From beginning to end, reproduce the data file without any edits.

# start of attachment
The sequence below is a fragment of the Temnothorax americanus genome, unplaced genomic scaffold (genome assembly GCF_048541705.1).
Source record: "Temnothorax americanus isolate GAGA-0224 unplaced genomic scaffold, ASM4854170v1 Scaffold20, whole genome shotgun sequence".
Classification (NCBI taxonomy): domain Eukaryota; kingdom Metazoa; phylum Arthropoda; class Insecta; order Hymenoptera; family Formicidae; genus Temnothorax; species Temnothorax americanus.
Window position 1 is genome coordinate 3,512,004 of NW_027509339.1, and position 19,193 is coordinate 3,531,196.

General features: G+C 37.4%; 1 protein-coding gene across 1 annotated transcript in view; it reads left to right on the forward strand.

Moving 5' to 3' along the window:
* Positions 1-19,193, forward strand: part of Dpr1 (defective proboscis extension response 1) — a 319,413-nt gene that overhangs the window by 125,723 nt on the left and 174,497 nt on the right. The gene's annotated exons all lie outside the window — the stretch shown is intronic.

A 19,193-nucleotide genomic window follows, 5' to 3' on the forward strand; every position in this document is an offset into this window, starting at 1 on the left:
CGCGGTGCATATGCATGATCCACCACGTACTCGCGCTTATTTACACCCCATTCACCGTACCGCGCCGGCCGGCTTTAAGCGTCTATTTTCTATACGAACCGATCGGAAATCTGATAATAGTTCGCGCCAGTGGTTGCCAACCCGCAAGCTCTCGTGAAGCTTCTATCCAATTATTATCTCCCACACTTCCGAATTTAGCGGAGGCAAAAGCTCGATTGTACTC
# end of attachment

The sequence below is a fragment of the Temnothorax americanus genome, unplaced genomic scaffold (genome assembly GCF_048541705.1).
Source record: "Temnothorax americanus isolate GAGA-0224 unplaced genomic scaffold, ASM4854170v1 Scaffold20, whole genome shotgun sequence".
Classification (NCBI taxonomy): domain Eukaryota; kingdom Metazoa; phylum Arthropoda; class Insecta; order Hymenoptera; family Formicidae; genus Temnothorax; species Temnothorax americanus.
Window position 1 is genome coordinate 3,512,004 of NW_027509339.1, and position 19,193 is coordinate 3,531,196.

General features: G+C 37.4%; 1 protein-coding gene across 1 annotated transcript in view; it reads left to right on the forward strand.

Moving 5' to 3' along the window:
* Positions 1-19,193, forward strand: part of Dpr1 (defective proboscis extension response 1) — a 319,413-nt gene that overhangs the window by 125,723 nt on the left and 174,497 nt on the right. The gene's annotated exons all lie outside the window — the stretch shown is intronic.

A 19,193-nucleotide genomic window follows, 5' to 3' on the forward strand; every position in this document is an offset into this window, starting at 1 on the left:
CGCGGTGCATATGCATGATCCACCACGTACTCGCGCTTATTTACACCCCATTCACCGTACCGCGCCGGCCGGCTTTAAGCGTCTATTTTCTATACGAACCGATCGGAAATCTGATAATAGTTCGCGCCAGTGGTTGCCAACCCGCAAGCTCTCGTGAAGCTTCTATCCAATTATTATCTCCCACACTTCCGAATTTAGCGGAGGCAAAAGCTCGATTGTACTC